New Orleans, Louisiana
June 26, 2016
June 26, 2016
August 28, 2016
Liberal Education/Engineering & Society
Over the past few years, San Jose State University (SJSU) has mandated that all of the undergraduate degree programs including engineering degrees be set at 120 units. With the existing number of units for the BS engineering degrees, this mandatory requirement has led to new innovations in General Education (GE) at SJSU. We have created a two-course sequence to support the integration of upper division General Education into the engineering major. Advanced GE at SJSU is designed to help students become integrated thinkers who can see connections between and among a variety of concepts and ideas. In the College of Engineering at SJSU, we believe that it is critical that engineering students integrate the GE student learning outcomes into their engineering studies. In these two courses, students are challenged to understand the relationship of engineering to the broader community both in the U.S. and worldwide. In addition to the assignments in this course, the engineering faculty have created linked activities in the senior project courses that allow the students to apply these concepts to your engineering disciplines. The engineering senior level general education classes take a case study approach. Each case study module will have specific deliverables including written materials and resource links, a set of discussion questions, and a set of written assignments. In addition, the themes addressed (and the discussion questions) for each module would then provide guidance for the students in writing their end of semester “application papers” where they consider the issues inherent in their own senior design project. This presentation will describe the implementation of this hybrid GE/senior project course and will present the assessment of the first year of this program’s implementation.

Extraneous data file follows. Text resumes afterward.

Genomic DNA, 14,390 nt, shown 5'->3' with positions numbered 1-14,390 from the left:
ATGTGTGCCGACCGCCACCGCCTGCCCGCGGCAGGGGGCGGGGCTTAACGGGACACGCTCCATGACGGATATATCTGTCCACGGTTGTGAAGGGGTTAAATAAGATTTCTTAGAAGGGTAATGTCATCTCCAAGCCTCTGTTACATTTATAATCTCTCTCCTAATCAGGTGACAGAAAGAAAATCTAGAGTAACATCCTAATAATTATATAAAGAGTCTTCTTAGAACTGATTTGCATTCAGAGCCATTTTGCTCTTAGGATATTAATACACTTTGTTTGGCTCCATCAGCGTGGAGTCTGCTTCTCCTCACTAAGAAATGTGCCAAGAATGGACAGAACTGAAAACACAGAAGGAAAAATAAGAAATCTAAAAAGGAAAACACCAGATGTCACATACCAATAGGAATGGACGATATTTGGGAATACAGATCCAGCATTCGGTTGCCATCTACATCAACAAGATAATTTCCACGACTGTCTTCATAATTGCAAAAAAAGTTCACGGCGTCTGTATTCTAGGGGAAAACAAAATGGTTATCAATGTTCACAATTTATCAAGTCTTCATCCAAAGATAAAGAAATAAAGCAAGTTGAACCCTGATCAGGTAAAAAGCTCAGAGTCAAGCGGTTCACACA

Backer, P. R., & Sullivan-Green, L. E. (2016, June), Integration of General Education into the Senior Capstone Class in Engineering Paper presented at 2016 ASEE Annual Conference & Exposition, New Orleans, Louisiana. 10.18260/p.25423
ASEE holds the copyright on this document. It may be read by the public free of charge. Authors may archive their work on personal websites or in institutional repositories with the following citation: © 2016 American Society for Engineering Education. Other scholars may excerpt or quote from these materials with the same citation. When excerpting or quoting from Conference Proceedings, authors should, in addition to noting the ASEE copyright, list all the original authors and their institutions and name the host city of the conference. - Last updated April 1, 2015